Nonplussed, Luke starts talking about opposing tyranny and setting up freedom and justice –there’s an obvious derail here that I’ll skip for the time being–and once again is rebuffed. The Jedi, C’baoth says, are the true justice; you and I will forge a legacy of new Jedi to follow us, you get ready for that and forget about all those petty battles.
: And again with the lesser beings, too. Don’t look to “lesser beings” for justice, C’baoth says.
: Luke is struck speechless, which, yeah.
C’baoth jumps tracks to ask what Leia’s children need. Luke says that they will some day need a teacher, but finally, he’s beginning to feel reluctant to carry on the conversation. Yay. Join the club. But he carries on to reveal some of his worries about being an inadequate teacher, so if C’baoth could give him some pointers —C’baoth won’t, but tells Luke to bring the kids to him for himself to teach. Luke can’t even get two lines of a polite refusal out before C’baoth asks what Luke still needs training in, in matters of judgment, perhaps? Luke admits that this may be the case. OK, C’baoth says, let’s go to the village and I’ll show you.
: Luke is feeling pretty transparent, he thinks, given his experiences (and lack of experience) as an arbiter of judgment–such as from the tap-cafe. I wonder if C’baoth pulled that from Luke’s mind? But it’s definitely a place where Yoda, who had to work on Luke as a warrior Jedi first, fell down on the job.
: Then C’baoth objects to Artoo coming along, because “Droids are an abomination,” since they have reason but are not part of the Force.
: Organic chauvinism, nice…just what’s needed.
: Luke isn’t exactly on board with that idea, but for now doesn’t argue, instead quietly asks Artoo to run another sensor scan to see if there’s anything like the cave on Dagobah nearby. Because if there is, maybe that’s how C’baoth had remained unnoticed through all those years of rebellion.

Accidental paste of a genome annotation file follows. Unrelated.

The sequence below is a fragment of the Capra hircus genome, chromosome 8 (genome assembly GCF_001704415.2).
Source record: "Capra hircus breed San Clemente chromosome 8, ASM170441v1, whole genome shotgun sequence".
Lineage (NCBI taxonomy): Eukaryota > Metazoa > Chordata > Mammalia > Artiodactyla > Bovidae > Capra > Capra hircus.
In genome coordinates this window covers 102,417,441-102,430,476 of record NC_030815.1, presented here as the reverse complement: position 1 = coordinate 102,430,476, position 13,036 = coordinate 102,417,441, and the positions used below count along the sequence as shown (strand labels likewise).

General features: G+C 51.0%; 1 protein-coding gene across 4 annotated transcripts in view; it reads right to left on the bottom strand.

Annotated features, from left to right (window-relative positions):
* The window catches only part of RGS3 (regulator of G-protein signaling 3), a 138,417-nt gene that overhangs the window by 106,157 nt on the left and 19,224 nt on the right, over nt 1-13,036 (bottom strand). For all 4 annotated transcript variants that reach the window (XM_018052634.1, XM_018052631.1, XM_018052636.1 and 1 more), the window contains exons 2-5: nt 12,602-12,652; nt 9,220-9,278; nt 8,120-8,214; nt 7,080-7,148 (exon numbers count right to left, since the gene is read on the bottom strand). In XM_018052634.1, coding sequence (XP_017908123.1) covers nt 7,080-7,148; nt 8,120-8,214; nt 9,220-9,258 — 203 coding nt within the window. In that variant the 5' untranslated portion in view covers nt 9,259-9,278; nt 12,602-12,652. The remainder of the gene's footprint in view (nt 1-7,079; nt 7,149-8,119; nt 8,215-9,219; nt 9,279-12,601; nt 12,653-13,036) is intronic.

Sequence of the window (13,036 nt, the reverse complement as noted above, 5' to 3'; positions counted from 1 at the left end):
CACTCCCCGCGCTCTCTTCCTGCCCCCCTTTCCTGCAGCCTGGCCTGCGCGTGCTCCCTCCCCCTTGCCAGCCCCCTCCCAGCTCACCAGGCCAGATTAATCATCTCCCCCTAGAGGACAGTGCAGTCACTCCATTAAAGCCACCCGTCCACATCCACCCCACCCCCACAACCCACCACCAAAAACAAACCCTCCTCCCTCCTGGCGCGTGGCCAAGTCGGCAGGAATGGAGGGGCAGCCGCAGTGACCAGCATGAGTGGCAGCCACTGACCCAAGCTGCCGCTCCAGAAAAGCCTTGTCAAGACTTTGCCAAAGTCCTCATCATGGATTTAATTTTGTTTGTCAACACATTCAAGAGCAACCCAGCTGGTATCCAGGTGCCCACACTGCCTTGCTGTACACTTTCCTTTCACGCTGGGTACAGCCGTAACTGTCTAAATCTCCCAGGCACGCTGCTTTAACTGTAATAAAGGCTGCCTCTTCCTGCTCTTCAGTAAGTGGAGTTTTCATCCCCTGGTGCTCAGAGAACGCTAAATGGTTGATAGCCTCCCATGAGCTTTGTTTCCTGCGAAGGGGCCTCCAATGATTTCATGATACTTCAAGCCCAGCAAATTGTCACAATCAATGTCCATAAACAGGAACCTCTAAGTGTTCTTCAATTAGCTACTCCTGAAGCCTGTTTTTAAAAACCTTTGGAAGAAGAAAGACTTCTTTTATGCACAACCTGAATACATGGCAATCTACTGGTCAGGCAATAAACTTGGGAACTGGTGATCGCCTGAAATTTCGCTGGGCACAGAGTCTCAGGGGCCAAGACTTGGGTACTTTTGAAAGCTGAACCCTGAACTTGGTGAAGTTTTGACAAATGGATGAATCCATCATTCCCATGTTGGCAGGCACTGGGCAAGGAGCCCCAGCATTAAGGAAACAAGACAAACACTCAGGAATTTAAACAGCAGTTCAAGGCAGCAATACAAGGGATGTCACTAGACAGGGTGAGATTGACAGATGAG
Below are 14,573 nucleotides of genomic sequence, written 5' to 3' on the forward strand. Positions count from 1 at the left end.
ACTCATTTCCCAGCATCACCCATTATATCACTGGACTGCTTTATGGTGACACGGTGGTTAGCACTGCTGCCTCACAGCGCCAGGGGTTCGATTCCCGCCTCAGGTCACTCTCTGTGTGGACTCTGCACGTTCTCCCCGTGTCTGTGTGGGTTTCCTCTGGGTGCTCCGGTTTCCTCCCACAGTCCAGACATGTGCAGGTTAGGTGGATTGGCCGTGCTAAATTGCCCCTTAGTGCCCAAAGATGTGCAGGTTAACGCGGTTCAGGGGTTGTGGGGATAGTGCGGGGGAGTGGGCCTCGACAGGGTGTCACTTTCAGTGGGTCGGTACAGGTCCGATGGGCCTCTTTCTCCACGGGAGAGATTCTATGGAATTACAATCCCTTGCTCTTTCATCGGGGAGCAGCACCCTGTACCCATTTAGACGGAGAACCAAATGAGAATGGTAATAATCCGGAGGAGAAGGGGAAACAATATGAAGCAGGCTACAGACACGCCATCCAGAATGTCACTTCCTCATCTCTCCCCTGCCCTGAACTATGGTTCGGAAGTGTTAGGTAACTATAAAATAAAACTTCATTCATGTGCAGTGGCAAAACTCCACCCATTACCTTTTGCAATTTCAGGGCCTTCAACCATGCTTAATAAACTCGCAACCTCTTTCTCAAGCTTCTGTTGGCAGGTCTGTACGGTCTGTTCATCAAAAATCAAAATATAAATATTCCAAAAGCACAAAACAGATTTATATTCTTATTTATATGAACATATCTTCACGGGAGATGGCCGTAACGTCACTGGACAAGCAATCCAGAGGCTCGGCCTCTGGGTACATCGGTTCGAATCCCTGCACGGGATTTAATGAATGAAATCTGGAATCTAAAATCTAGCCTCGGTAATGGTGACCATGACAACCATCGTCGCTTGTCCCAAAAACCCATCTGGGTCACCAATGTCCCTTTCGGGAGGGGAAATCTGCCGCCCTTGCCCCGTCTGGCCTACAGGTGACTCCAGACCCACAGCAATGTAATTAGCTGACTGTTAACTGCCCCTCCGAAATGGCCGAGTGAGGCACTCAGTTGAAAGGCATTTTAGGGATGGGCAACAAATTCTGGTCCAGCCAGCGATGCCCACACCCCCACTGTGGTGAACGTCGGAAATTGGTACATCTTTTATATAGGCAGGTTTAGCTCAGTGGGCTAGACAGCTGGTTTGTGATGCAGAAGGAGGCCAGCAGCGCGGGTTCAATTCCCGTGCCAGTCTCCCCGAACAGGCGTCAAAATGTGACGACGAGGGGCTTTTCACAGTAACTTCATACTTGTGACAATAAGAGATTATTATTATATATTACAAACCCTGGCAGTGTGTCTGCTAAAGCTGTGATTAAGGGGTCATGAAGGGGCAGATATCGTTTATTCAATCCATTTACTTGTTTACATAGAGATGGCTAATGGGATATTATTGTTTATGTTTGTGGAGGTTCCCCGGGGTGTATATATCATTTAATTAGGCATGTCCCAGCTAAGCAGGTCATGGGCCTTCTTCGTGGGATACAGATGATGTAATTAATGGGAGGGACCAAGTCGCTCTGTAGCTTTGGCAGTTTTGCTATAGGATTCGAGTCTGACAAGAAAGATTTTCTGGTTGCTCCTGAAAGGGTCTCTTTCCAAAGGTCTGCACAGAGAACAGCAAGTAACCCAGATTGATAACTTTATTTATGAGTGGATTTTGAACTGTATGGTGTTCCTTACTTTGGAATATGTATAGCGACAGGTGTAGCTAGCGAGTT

: Or perhaps it twisted him some; we know that places steeped in the Dark Side can have effects on people too.
Cough. Ahem. Cough.
: Or maybe the Emperor has known about C’baoth but left him alone, Luke also thinks. So what does that mean? Luke doesn’t know, but means to find out.
This point reads a lot like a chapter break to me. It’s definitely a tense point, but then the tension is so high all along that it’s kind of hard to tell. C’baoth keeps jumping from place to place and making grandiose pronouncements that reveal quite a bit about his philosophies of power and of the Force, and Luke, still believing that he’s in the presence of a genuine Old Jedi Master, tries gamely to follow along. Success: Mixed.
: It certainly works as a half-chapter break for us. I think Zahn felt it was a bit too short, in terms of events (it’s basically one conversation), to qualify on its own, so he combined it with the next part into one longer chapter about Luke. Also, I think he had to juggle a lot of stories by this point, seeing as the next chapter is back to Han and Lando. So yeah, this is one of those things where if you wanted to be charitable to C’baoth, as Luke does, everything can be explained, but if you are suspicious, it’s a giant screeching alarm klaxon. This will continue in part 2.
But until next week, when we resume watching the slow-motion horrible disaster that is Luke not realizing just how gone C’baoth is, may the Force be with you.